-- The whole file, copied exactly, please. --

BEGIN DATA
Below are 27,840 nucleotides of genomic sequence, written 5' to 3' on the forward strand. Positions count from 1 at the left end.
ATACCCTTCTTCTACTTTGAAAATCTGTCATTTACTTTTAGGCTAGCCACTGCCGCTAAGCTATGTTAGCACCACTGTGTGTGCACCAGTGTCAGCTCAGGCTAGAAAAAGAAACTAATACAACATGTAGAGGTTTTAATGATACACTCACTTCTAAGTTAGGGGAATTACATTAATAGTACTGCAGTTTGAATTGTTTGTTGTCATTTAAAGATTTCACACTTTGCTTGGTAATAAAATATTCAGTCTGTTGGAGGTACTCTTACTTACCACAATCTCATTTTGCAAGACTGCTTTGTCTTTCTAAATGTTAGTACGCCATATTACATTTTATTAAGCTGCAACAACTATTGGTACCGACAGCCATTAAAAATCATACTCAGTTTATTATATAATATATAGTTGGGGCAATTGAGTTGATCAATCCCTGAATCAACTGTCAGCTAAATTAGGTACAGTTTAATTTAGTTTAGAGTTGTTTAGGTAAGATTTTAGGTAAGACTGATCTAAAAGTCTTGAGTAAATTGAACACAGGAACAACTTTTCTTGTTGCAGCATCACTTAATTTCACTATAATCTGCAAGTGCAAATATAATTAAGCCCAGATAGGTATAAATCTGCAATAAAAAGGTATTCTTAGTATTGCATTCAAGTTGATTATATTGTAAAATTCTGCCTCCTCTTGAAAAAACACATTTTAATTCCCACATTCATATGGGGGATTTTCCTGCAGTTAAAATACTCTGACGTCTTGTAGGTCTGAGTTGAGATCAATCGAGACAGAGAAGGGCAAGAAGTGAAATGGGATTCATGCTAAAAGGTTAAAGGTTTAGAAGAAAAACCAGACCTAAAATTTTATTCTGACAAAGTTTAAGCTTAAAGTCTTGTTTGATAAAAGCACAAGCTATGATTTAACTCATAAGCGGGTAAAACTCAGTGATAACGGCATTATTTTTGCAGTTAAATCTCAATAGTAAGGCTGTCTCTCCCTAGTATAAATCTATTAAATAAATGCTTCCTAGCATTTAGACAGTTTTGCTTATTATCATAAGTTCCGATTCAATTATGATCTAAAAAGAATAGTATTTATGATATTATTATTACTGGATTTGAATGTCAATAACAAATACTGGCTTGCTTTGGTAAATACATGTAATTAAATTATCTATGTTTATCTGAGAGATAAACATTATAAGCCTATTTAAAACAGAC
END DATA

Below are 27,840 nucleotides of genomic sequence, written 5' to 3' on the forward strand. Positions count from 1 at the left end.
ATACCCTTCTTCTACTTTGAAAATCTGTCATTTACTTTTAGGCTAGCCACTGCCGCTAAGCTATGTTAGCACCACTGTGTGTGCACCAGTGTCAGCTCAGGCTAGAAAAAGAAACTAATACAACATGTAGAGGTTTTAATGATACACTCACTTCTAAGTTAGGGGAATTACATTAATAGTACTGCAGTTTGAATTGTTTGTTGTCATTTAAAGATTTCACACTTTGCTTGGTAATAAAATATTCAGTCTGTTGGAGGTACTCTTACTTACCACAATCTCATTTTGCAAGACTGCTTTGTCTTTCTAAATGTTAGTACGCCATATTACATTTTATTAAGCTGCAACAACTATTGGTACCGACAGCCATTAAAAATCATACTCAGTTTATTATATAATATATAGTTGGGGCAATTGAGTTGATCAATCCCTGAATCAACTGTCAGCTAAATTAGGTACAGTTTAATTTAGTTTAGAGTTGTTTAGGTAAGATTTTAGGTAAGACTGATCTAAAAGTCTTGAGTAAATTGAACACAGGAACAACTTTTCTTGTTGCAGCATCACTTAATTTCACTATAATCTGCAAGTGCAAATATAATTAAGCCCAGATAGGTATAAATCTGCAATAAAAAGGTATTCTTAGTATTGCATTCAAGTTGATTATATTGTAAAATTCTGCCTCCTCTTGAAAAAACACATTTTAATTCCCACATTCATATGGGGGATTTTCCTGCAGTTAAAATACTCTGACGTCTTGTAGGTCTGAGTTGAGATCAATCGAGACAGAGAAGGGCAAGAAGTGAAATGGGATTCATGCTAAAAGGTTAAAGGTTTAGAAGAAAAACCAGACCTAAAATTTTATTCTGACAAAGTTTAAGCTTAAAGTCTTGTTTGATAAAAGCACAAGCTATGATTTAACTCATAAGCGGGTAAAACTCAGTGATAACGGCATTATTTTTGCAGTTAAATCTCAATAGTAAGGCTGTCTCTCCCTAGTATAAATCTATTAAATAAATGCTTCCTAGCATTTAGACAGTTTTGCTTATTATCATAAGTTCCGATTCAATTATGATCTAAAAAGAATAGTATTTATGATATTATTATTACTGGATTTGAATGTCAATAACAAATACTGGCTTGCTTTGGTAAATACATGTAATTAAATTATCTATGTTTATCTGAGAGATAAACATTATAAGCCTATTTAAAACAGAC